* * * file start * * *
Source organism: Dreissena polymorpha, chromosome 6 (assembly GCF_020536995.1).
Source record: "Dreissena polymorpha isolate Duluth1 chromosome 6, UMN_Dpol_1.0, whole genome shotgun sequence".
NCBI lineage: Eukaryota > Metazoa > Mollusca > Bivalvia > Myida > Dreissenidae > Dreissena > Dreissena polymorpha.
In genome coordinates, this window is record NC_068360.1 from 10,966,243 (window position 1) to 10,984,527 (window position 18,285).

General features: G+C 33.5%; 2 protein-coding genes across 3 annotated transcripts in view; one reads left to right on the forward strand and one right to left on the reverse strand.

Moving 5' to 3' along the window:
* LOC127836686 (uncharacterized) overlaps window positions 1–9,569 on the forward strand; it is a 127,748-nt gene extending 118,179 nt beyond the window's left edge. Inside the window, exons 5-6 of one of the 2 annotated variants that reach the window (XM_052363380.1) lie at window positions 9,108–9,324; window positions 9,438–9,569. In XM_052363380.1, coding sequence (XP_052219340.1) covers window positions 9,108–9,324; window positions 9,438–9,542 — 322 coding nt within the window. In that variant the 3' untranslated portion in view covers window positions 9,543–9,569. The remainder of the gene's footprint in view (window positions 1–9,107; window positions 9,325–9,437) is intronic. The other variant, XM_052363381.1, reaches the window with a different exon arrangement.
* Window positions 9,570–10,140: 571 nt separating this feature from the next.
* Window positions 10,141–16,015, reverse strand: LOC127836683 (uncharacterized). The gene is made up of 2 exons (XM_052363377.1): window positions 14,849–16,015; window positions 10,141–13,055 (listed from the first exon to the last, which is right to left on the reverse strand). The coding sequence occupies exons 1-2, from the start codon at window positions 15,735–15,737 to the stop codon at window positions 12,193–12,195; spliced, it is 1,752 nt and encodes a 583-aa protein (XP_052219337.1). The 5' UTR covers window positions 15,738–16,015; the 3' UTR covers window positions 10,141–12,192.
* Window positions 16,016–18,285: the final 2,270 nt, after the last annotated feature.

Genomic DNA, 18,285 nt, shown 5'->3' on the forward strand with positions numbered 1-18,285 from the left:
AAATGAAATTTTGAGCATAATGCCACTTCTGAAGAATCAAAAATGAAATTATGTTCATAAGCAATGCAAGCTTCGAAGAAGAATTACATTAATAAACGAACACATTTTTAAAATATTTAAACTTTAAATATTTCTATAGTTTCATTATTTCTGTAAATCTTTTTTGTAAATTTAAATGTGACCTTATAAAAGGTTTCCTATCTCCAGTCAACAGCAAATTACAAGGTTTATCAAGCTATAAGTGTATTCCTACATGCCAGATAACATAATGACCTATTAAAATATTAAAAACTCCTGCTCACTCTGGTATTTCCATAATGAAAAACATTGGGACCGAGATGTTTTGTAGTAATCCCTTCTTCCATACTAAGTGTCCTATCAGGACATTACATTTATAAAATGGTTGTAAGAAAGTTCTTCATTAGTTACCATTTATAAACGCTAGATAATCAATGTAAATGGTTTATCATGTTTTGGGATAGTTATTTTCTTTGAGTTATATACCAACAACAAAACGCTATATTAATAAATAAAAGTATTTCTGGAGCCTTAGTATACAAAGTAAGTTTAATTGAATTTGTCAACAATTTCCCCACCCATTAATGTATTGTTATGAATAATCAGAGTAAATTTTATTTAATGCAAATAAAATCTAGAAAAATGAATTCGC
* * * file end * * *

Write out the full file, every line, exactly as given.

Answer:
Source organism: Dreissena polymorpha, chromosome 6 (assembly GCF_020536995.1).
Source record: "Dreissena polymorpha isolate Duluth1 chromosome 6, UMN_Dpol_1.0, whole genome shotgun sequence".
NCBI lineage: Eukaryota > Metazoa > Mollusca > Bivalvia > Myida > Dreissenidae > Dreissena > Dreissena polymorpha.
In genome coordinates, this window is record NC_068360.1 from 10,966,243 (window position 1) to 10,984,527 (window position 18,285).

General features: G+C 33.5%; 2 protein-coding genes across 3 annotated transcripts in view; one reads left to right on the forward strand and one right to left on the reverse strand.

Moving 5' to 3' along the window:
* LOC127836686 (uncharacterized) overlaps window positions 1–9,569 on the forward strand; it is a 127,748-nt gene extending 118,179 nt beyond the window's left edge. Inside the window, exons 5-6 of one of the 2 annotated variants that reach the window (XM_052363380.1) lie at window positions 9,108–9,324; window positions 9,438–9,569. In XM_052363380.1, coding sequence (XP_052219340.1) covers window positions 9,108–9,324; window positions 9,438–9,542 — 322 coding nt within the window. In that variant the 3' untranslated portion in view covers window positions 9,543–9,569. The remainder of the gene's footprint in view (window positions 1–9,107; window positions 9,325–9,437) is intronic. The other variant, XM_052363381.1, reaches the window with a different exon arrangement.
* Window positions 9,570–10,140: 571 nt separating this feature from the next.
* Window positions 10,141–16,015, reverse strand: LOC127836683 (uncharacterized). The gene is made up of 2 exons (XM_052363377.1): window positions 14,849–16,015; window positions 10,141–13,055 (listed from the first exon to the last, which is right to left on the reverse strand). The coding sequence occupies exons 1-2, from the start codon at window positions 15,735–15,737 to the stop codon at window positions 12,193–12,195; spliced, it is 1,752 nt and encodes a 583-aa protein (XP_052219337.1). The 5' UTR covers window positions 15,738–16,015; the 3' UTR covers window positions 10,141–12,192.
* Window positions 16,016–18,285: the final 2,270 nt, after the last annotated feature.

Genomic DNA, 18,285 nt, shown 5'->3' on the forward strand with positions numbered 1-18,285 from the left:
AAATGAAATTTTGAGCATAATGCCACTTCTGAAGAATCAAAAATGAAATTATGTTCATAAGCAATGCAAGCTTCGAAGAAGAATTACATTAATAAACGAACACATTTTTAAAATATTTAAACTTTAAATATTTCTATAGTTTCATTATTTCTGTAAATCTTTTTTGTAAATTTAAATGTGACCTTATAAAAGGTTTCCTATCTCCAGTCAACAGCAAATTACAAGGTTTATCAAGCTATAAGTGTATTCCTACATGCCAGATAACATAATGACCTATTAAAATATTAAAAACTCCTGCTCACTCTGGTATTTCCATAATGAAAAACATTGGGACCGAGATGTTTTGTAGTAATCCCTTCTTCCATACTAAGTGTCCTATCAGGACATTACATTTATAAAATGGTTGTAAGAAAGTTCTTCATTAGTTACCATTTATAAACGCTAGATAATCAATGTAAATGGTTTATCATGTTTTGGGATAGTTATTTTCTTTGAGTTATATACCAACAACAAAACGCTATATTAATAAATAAAAGTATTTCTGGAGCCTTAGTATACAAAGTAAGTTTAATTGAATTTGTCAACAATTTCCCCACCCATTAATGTATTGTTATGAATAATCAGAGTAAATTTTATTTAATGCAAATAAAATCTAGAAAAATGAATTCGC